- and Akira knew first for the simple reason he lives literally minutes from System3 HQ and until I spoke to John Twiddy, it was all about me actually going there and getting the information and transferring it from an Amiga to Akiras system and then taking it from there, but that didn’t need to happen in the end as John had long since saved it all on a PC.
Yes it was annoying not being able to engage in threads telling them that it was actually happening, but that turned out for the best in the end, as I played along with the misery of it not being released, so that people were even more surprised I was involved.
And it worked out brilliantly too! How was it working with John Twiddy and Phil Thornton to get everything up and running again?
I worked with John but didn’t get to speak to Phil Thornton as there was nothing really he could contribute. John was the main programmer for the game, so his insight was very helpful, poor bloke having to try and recall what he programmed over 20 years ago, he was surprisingly quick with the answers even with that handicap! All of the work was done over phone in the initial stages, but once I got all of the relevant files, it was all done by email.
No hassles from John, I was left to get on with it and see what I could do with it. I think he was largely happy as I was able to send email reports on what I was doing off my own back just to keep him up to date, and he was happy with the progress being made and that I understood what needed to be done.
So in the end, how did it feel to see professionally produced copies of the game (as originally intended) recently, knowing it was thanks to the rescue work that you had done?
It was good to see the final finished version in a box, it was great of Mark Cale to allow Sam and Matt to do it. I got a random email from Sam (I think it was months and months ago) mentioning that he was doing this Amiga book and one of the Kickstarter gifts was going to be a limited 100 copy run of Putty Squad as it would have been released back in 1994/95 had it not been cancelled. I didn’t think much about it at the time as I get quite a few emails from people to do with my Amiga days, so I honestly didn’t take much notice of it. Sam asked me for permission to release the game, and I pointed out that it wasn’t mine to give permission to and that he would need to contact Mark Cale directly for the answer to that question, but that even though it wasn’t mine to release, I had no objections to it in any case.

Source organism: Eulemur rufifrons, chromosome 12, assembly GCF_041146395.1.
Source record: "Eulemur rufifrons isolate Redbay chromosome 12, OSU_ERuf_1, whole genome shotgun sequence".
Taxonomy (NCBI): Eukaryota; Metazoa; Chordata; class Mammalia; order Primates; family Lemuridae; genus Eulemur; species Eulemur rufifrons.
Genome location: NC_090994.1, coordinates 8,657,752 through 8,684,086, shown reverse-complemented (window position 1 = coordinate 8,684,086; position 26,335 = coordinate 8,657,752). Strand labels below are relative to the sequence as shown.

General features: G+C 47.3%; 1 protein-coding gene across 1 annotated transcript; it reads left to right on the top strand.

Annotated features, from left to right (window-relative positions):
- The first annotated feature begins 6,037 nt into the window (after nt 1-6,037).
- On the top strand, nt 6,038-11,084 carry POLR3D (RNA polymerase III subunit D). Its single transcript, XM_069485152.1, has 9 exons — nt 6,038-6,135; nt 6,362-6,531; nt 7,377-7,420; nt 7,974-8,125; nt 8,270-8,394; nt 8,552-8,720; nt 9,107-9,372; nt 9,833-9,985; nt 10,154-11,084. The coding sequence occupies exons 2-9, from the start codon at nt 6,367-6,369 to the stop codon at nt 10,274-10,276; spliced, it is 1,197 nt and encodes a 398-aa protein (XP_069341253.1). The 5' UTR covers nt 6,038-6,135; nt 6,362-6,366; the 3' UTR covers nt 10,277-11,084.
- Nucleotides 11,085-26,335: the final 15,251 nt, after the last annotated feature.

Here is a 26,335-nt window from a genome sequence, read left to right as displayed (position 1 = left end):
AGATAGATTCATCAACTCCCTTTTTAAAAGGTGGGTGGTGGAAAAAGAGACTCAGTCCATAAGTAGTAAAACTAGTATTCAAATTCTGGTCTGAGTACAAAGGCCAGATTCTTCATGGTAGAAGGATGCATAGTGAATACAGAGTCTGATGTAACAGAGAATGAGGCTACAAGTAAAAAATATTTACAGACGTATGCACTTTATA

Sam was having problems nailing Mark down after him agreeing to let him go ahead, so I put him in touch with John Twiddy and once that was done, Sam went away with Matt and started creating the boxed version.
I also programmed a disk verify utility for them to use so that they could verify that both disks were 100% accurately copied before they sent it off to people, one slight bug meant I had to redo it, but it made their job quicker, and as far as i’m aware, unless Sam kept a copy for himself, I had the very first boxed copy of Putty Squad Amiga in the world, which came about as Sam knew that I dealt with cars (as well as forlorn old Amiga games!), and I ended up buying his old Ford Focus and picking up the game at the same time.
Do you get much contact from people showing their appreciation at the work that you did and preserving arguably what was the holy grail of unreleased Amiga games?
Surprisingly little contact about it. Sure there was lots of ‘thanks’ at the time on EAB, and a few thanks for an interview I did for Codetapper’s site, but not much direct contact no. Not really that fussed to be honest, people generally appear to be happy the game is released, and I take from that they are happy for my involvement and probably laugh a bit about the irony of it all that a cracker stepped in to save the blushes of a software company!
I was originally going to sneak a Fairlight intro, the classic Angel Dawn/Gaston one, but I thought that might be taking the piss a bit, so I opted to change it to just a ‘Galahad’ intro, which in hindsight, I probably shouldn’t have bothered with. I thought it would be a nice little touch, but there’s virtually no mention of it at all when it comes to Putty Squad on the Amiga, so I think I wasted my time with that one! :/
I don’t need lots of emails saying ‘thanks’, wherever you look and see mention of its release, most people are pretty happy about it, and that’s good enough for me. I didn’t do it for money, possibly a little bit of fame, but the PS4 System 3 gave me is finally getting some proper use from my son, so everyone won I think :)